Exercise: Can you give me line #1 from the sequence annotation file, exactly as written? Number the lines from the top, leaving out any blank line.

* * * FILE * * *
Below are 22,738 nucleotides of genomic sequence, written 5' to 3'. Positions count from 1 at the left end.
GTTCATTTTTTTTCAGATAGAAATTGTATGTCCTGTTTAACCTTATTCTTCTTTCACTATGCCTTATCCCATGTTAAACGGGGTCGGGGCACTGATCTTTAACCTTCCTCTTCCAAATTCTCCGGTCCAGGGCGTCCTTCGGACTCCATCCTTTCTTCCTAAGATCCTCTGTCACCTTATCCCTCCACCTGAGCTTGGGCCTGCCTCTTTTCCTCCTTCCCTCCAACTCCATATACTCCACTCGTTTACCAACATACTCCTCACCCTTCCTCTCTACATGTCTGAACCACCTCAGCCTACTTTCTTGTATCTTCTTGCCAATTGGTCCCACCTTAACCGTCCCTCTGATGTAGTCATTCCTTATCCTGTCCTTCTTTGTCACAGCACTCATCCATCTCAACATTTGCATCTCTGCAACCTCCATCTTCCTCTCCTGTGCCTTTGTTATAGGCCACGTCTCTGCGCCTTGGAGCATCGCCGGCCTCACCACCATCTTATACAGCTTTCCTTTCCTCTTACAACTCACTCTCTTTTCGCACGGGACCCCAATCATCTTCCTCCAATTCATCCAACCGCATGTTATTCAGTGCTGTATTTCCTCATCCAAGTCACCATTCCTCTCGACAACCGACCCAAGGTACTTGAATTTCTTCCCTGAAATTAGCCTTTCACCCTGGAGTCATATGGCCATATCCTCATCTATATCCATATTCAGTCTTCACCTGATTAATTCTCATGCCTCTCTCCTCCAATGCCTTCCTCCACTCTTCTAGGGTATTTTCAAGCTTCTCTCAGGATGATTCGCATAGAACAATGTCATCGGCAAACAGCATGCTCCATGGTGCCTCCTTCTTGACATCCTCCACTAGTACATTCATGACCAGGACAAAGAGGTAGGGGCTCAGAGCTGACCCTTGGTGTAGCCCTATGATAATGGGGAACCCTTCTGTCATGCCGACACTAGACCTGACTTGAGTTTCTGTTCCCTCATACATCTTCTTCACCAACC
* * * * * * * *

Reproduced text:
Below are 22,738 nucleotides of genomic sequence, written 5' to 3'. Positions count from 1 at the left end.